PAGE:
Spotting Bias in Plaintiffs’ Economic Loss Reports: A Primer for Both Sides

Everyone wants a fair and neutral economic assessment when determining plaintiff awards in personal injury and wrongful death cases. Bias can easily be manipulated to favor either plaintiff or the defense, and economists who use bias in several factors can waylay an entire jury unless effectively checked. Even modest biases in any one factor can lead to significant biases in the overall result. The defense stake is obvious: plaintiff biased estimates can hurt the defendant. While on the other hand, the plaintiff’s attorneys are more likely to secure a more accurate award from neutrality exercised by economic expert witness testimony. Fortunately, these biases are not difficult to detect.


Article originally appeared in: Illinois Bar Journal, Vol. 80, #12, December, 1992
By Stanley V. Smith

 

The increased use of economic experts in personal injury and wrongful death cases calls for increased vigilance by defense attorneys against biases in assumptions and methodology. But plaintiffs’ attorneys will also want to know the degree of neutrality exercised by their own expert. Obvious biases will almost certainly prolong the dispute and make it more expensive to resolve.

While in the past, a defense attorney might rely on ridicule to discredit an economist in front of a jury, the defense increasingly relies on retaining an expert to counter outlandish claims by plaintiffs’ economists.

Both plaintiffs’ and defense attorneys have a stake in plaintiffs’ economists making fair and neutral economic assessments. The defense stake is obvious: plaintiff biased estimates can hurt the defendant.

But the plaintiff’s attorney’s dividend from a fair report is manifold:

The societal benefits also cannot be ignored: the resulting increased fairness in jury awards will reduce the clamor for limits on damages. We are all served by adhering to standards of fairness in the system.

The primary claim by injured plaintiffs is for lost wages. There are four main determinants of lost wages: the base wage, the work life, the wage growth rate, and the discount rate.

Calculations of each can vary substantially. Even modest biases in any one factor can lead to significant biases in the overall result. Economists who use bias in several factors can waylay an entire jury unless effectively checked. Fortunately, these biases are not difficult to detect.

Spotting Bias: Base Wage

The estimate of the wage that would have been received in the first year of loss is the platform upon which all else is built. However, the last year of pre-injury wages is not necessarily the best predictor of the first year of post-injury wage loss. Often there are several prior years of earnings history upon which to make this estimate.

Consider a worker whose salary over a five-year period has been $40,000, $43,000, $45,000, $47,000, and $48,000. This looks like a healthy growth pattern — one that would encourage a casual observer to believe that an estimate for the next year could easily be $50,500, since wages increased by about 5 percent per year. But this simplified approach does not take inflation into account: the wages must be compared in the same year’s (constant) dollars.

Inflation for the preceding four years has been 10 percent, 7 percent, 5 percent, and 3 percent respectively, the wages all denominated in today’s (constant) dollars are $50,917, $49,760, $48,668, $48,410, and $48,000, a distinctly declining pattern of real wages. Purchasing power has declined by over 1.5 percent per year. If inflation is anticipated to be 2 percent the following year, we know that the real wage increase is likely to be close to zero, which is 5 percent less than a “reasonable” $50,500 estimate.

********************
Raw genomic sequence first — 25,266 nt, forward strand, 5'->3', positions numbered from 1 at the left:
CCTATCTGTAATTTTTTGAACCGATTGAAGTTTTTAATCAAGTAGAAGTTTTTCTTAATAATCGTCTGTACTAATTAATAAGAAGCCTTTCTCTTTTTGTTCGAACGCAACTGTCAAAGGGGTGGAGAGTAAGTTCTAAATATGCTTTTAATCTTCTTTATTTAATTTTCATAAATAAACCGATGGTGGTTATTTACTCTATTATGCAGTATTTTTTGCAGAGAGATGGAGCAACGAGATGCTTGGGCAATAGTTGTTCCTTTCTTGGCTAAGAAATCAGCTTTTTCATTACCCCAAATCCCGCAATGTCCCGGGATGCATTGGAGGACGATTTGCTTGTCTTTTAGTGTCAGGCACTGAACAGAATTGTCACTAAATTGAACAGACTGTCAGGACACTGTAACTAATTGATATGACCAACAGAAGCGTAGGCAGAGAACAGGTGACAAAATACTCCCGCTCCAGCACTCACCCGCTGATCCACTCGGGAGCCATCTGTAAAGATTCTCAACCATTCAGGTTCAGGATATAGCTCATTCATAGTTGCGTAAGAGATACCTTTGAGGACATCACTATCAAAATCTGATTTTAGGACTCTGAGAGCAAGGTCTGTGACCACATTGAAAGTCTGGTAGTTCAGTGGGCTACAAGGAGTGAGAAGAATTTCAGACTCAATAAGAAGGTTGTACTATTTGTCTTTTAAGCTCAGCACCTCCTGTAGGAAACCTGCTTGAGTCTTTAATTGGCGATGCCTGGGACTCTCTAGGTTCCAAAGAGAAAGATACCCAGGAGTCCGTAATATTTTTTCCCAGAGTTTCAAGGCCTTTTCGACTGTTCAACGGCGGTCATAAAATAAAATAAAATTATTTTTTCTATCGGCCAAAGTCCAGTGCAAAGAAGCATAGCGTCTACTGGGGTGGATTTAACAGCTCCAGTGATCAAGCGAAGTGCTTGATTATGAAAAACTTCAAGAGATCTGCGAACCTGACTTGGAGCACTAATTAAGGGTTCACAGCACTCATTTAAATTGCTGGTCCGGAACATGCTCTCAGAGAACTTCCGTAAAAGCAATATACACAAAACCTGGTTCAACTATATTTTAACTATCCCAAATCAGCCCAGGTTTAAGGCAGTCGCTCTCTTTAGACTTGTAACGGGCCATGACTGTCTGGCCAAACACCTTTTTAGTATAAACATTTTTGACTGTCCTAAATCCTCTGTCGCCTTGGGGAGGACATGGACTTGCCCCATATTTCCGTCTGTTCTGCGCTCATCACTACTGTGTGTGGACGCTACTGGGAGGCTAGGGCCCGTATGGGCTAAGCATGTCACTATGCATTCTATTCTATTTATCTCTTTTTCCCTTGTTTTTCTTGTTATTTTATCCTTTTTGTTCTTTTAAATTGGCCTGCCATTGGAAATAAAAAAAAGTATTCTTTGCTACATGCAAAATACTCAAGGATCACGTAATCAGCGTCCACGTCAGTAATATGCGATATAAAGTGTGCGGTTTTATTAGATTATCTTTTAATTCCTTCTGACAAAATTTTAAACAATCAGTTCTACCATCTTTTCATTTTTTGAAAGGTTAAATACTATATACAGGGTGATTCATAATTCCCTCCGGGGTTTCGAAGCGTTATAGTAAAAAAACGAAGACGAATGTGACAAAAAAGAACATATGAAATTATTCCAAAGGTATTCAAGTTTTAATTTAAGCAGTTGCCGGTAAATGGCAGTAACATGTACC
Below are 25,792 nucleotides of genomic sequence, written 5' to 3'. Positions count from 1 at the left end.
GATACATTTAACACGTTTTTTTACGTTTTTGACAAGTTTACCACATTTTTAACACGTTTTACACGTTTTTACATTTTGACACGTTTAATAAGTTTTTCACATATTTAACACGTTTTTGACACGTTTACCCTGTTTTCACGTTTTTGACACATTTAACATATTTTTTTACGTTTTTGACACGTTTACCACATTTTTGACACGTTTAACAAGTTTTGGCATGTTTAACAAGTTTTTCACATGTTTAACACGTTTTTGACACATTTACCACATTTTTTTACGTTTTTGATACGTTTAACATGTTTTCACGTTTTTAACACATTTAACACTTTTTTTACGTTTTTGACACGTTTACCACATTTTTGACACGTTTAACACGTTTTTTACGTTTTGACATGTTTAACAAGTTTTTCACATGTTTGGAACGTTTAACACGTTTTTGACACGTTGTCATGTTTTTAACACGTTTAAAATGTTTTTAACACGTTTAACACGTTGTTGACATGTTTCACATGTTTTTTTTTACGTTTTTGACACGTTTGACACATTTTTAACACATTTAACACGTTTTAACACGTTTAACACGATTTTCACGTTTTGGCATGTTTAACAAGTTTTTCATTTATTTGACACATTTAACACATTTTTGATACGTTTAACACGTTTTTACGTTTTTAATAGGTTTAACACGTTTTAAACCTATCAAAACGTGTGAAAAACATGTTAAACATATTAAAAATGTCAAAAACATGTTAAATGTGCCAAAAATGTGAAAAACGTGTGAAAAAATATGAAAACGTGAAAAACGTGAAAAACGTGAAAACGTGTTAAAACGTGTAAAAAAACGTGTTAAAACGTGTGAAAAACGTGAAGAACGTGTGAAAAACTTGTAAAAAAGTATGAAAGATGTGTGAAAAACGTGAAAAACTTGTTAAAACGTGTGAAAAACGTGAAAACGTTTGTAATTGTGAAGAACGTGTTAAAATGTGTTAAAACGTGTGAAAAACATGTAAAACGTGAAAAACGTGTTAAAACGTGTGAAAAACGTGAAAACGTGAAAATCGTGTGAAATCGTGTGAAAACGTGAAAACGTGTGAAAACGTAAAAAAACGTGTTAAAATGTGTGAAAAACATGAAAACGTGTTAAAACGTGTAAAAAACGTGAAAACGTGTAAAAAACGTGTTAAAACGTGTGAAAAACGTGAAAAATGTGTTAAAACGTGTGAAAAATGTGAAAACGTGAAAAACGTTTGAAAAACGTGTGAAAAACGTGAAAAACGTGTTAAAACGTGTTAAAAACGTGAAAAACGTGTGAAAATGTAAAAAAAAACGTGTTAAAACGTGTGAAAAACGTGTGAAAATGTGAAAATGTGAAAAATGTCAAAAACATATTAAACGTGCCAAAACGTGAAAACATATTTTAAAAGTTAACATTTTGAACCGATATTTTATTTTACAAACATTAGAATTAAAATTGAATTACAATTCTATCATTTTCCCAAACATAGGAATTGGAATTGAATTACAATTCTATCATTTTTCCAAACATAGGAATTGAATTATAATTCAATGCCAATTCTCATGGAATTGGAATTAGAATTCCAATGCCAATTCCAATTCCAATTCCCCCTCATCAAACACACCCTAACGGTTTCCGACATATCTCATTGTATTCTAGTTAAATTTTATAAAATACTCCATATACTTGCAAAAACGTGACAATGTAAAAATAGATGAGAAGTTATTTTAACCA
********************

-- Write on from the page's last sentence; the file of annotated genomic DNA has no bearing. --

A plaintiff’s economist’s report should show past wages denominated in current dollars or any alleged trend might be spurious. Other common biases are to erroneously assume that recessions will not affect wages and that greater than average hours worked for hourly workers will not decrease to a long-term average. Sometimes, an economist will use just one strong month’s wage to project a whole year, even though seasonal layoffs and periods of reduced working hours are common in an industry.

In fatality cases, the proper personal consumption must also be deducted: 30 percent for married people with no minor children. Deviations from commonly used consumption tables are difficult to justify; nonetheless, some economists attempt it without any justification.

Spotting Bias: Wage Growth Rates

Nothing can compound the bias of an inflated wage base like an inflated wage growth rate. Wages can grow based on increases in cost of living (inflation), merit, longevity (time-in-grade), firm productivity, industry productivity, and rising general economic prosperity. Over most time periods, wages have grown faster than inflation, but the selection of the time period is important.

Real wage growth rates (actual wage growth over and above inflation) were quite high in the 1950s and 1960s, averaging approximately 3.5 percent and 2.75 percent respectively during those two decades. As of 1991, they have averaged out at almost exactly 2 percent since the end of the Korean War.

Since 1970, however, the rates have averaged out at 0.64 percent. Some years have been negative, including 1989 and 1991. Of course, negative real wage growth cannot continue forever, but reaching back four decades to capture wage growth of a bygone era is not at all fair. The grand sweep of the last 40 years is not representative of the future.

There is no theory of a cyclical nature of wage growth rates, but recent recessionary times are likewise not expected to persist over the long term. A fair estimate is to use the last 20 years or so as a standard. The 20-year average has been shown to be a good predictor.

What is the effect of assuming 2 percent wage growth rate instead of 0.64 percent?

Huge.

Increasing a $48,000 wage base by 2 percent for 30 years versus a $48,000 base at 0.64 percent for 30 years produces $86,945 versus $58,124. If we had used the $50,500 inflated wage base along with the 2 percent growth rate, the figure would be $90,930 — higher than the fair estimate by over 50 percent.

Spotting Bias: Discounting to Present Value

Discounting to present value means taking into account the fact that an award invested safely will earn interest. Awards for future losses must be reduced (or discounted) to take the interest earnings into account. One of the common plaintiff biased approaches is to use the total offset method which assumes that the discount rate is equal to the wage growth rate.